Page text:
Jacob Emert sat down with Virginia Tech pitching coach Rob Woodard towards the end of the season to discuss recruiting. At one point during the interview, he asked Woodard how college baseball’s scholarship system works, and he got a long and interesting answer. This is a pretty long quote, so bear with me.
“There are other programs out there that have more need-based financial aid that they can supplement in terms of a family filling out a FASFA form, and basically certain schools that are out there, I’m not going to name any, but you can look at the top 10-15 schools in the rankings, and those schools, the families can fill out a federal aid form and qualify for 55, 60, 75, 80 percent need based money from the institution. Then that baseball program can add that on to their 11.7 and those players won’t count on a roster.
So, when we offer a scholarship it comes out of our 11.7 and it counts toward our 27 players that can count on our roster. We can’t have more than 27 players on scholarship. So that means of our 35-man, we have to have at least 8 players that have no aid whatsoever, or no athletic aid. So, there are other schools that can tap into more of a, when the player is on financial aid, those eight players can be on like 80 percent scholarship, need-based financial aid. So you have players that are turning down 60 percent for Virginia Tech to go to an 80 percent financial-aid package from SEC, ACC school A, B and C. So now they’re preferred walk-ons are 80 percent scholarship, 60 percent scholarship players.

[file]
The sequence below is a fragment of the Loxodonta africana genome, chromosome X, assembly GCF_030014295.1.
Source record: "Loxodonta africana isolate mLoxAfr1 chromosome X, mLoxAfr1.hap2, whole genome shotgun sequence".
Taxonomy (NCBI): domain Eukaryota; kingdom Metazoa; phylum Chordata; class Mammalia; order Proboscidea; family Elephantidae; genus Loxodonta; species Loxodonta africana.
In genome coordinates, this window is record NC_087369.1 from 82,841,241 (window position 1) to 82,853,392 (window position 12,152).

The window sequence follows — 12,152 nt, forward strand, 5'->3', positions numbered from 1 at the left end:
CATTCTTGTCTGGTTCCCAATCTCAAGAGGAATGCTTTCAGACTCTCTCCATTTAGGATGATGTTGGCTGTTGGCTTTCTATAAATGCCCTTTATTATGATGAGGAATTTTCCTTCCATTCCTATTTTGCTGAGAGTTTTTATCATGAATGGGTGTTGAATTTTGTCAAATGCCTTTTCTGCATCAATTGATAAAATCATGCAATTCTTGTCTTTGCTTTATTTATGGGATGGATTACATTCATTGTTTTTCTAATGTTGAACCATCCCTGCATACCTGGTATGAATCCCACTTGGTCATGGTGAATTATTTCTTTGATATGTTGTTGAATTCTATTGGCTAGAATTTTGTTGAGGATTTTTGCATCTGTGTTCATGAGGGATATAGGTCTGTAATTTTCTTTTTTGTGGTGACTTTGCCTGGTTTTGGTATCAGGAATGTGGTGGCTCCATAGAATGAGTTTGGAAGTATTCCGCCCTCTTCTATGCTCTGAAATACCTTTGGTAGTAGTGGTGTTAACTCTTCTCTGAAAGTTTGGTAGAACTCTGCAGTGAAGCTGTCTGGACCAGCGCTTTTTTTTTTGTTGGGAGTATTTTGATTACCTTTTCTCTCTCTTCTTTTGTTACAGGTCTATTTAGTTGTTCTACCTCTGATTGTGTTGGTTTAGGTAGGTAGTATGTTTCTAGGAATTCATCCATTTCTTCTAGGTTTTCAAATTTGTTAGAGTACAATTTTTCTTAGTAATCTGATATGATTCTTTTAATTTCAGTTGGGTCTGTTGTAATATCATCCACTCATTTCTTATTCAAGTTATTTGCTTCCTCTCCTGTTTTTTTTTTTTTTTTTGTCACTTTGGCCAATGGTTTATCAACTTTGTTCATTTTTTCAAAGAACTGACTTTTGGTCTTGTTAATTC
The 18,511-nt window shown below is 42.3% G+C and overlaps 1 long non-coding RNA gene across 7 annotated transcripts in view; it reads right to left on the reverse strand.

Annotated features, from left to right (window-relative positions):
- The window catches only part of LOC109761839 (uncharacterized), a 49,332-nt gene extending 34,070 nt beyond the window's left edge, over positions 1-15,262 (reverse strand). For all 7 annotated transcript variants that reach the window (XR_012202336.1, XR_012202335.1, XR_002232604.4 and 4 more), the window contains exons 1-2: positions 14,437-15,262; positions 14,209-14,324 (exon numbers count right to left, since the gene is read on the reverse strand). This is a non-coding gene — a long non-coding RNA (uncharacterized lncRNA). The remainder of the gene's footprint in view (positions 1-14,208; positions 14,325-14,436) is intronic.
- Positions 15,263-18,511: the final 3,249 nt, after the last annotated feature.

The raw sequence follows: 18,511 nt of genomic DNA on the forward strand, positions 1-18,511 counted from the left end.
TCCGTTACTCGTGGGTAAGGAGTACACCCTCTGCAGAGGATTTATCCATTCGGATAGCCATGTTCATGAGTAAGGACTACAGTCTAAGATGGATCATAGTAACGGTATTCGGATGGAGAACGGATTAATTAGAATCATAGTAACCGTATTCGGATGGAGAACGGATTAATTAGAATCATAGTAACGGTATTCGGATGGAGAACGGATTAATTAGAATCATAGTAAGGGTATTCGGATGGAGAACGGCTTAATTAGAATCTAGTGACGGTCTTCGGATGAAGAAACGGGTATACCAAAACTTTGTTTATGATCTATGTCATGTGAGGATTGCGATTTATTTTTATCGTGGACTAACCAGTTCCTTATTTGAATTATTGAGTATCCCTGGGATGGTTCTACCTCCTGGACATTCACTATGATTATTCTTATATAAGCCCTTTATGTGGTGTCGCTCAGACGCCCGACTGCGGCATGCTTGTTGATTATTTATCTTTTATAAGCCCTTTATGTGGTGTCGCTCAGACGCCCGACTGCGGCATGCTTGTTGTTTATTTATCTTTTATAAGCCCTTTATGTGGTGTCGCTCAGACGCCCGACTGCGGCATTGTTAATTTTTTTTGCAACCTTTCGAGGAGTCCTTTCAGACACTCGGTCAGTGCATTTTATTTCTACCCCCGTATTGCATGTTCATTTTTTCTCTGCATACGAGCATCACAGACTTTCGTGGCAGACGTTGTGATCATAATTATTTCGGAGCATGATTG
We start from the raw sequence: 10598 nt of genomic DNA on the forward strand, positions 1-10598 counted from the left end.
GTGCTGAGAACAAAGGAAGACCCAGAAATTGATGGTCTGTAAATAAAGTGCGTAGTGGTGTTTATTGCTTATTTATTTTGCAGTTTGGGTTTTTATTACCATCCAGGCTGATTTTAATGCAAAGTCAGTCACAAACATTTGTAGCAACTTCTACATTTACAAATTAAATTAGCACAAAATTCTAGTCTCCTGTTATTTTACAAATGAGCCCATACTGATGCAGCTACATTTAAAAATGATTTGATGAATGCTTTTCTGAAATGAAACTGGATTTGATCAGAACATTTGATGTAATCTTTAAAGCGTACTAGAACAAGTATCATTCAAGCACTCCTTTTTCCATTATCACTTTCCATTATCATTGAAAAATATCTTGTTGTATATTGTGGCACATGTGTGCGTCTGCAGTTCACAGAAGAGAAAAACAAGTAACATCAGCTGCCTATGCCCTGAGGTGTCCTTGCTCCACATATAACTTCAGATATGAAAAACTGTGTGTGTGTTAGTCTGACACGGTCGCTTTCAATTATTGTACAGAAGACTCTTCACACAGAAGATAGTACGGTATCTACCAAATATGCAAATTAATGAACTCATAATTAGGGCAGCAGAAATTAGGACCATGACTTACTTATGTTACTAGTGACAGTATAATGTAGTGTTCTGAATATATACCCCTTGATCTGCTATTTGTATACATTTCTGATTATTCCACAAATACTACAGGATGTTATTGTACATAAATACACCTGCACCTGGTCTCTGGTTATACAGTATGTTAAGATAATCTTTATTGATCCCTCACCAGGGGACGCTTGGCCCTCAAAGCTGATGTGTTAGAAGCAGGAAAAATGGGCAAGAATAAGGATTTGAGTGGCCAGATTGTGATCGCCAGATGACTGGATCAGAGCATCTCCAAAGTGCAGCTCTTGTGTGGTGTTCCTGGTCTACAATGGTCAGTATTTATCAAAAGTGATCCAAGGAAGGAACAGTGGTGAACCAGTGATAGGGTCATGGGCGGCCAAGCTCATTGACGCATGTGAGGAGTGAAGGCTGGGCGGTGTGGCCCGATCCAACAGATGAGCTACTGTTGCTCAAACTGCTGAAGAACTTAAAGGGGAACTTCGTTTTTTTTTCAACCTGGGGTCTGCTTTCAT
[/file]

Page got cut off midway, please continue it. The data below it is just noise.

Supplemental financial aid varies from school to school and it’s kind of the loophole in financial aid and college baseball. It is what it is. Everyone kind of in our profession knows it. That’s one of the first things when guys out there are looking at taking a head coaching job, when a certain school opens up, one of the first things they want to know is ‘what are my options for supplemental aid to add to my 11.7.’ And if there isn’t some, that’s going to be a challenge. There is a certain school down south that I know of, that if a player comes from a state that doesn’t offer marine biology in his state school, then he can qualify for in-state tuition. So
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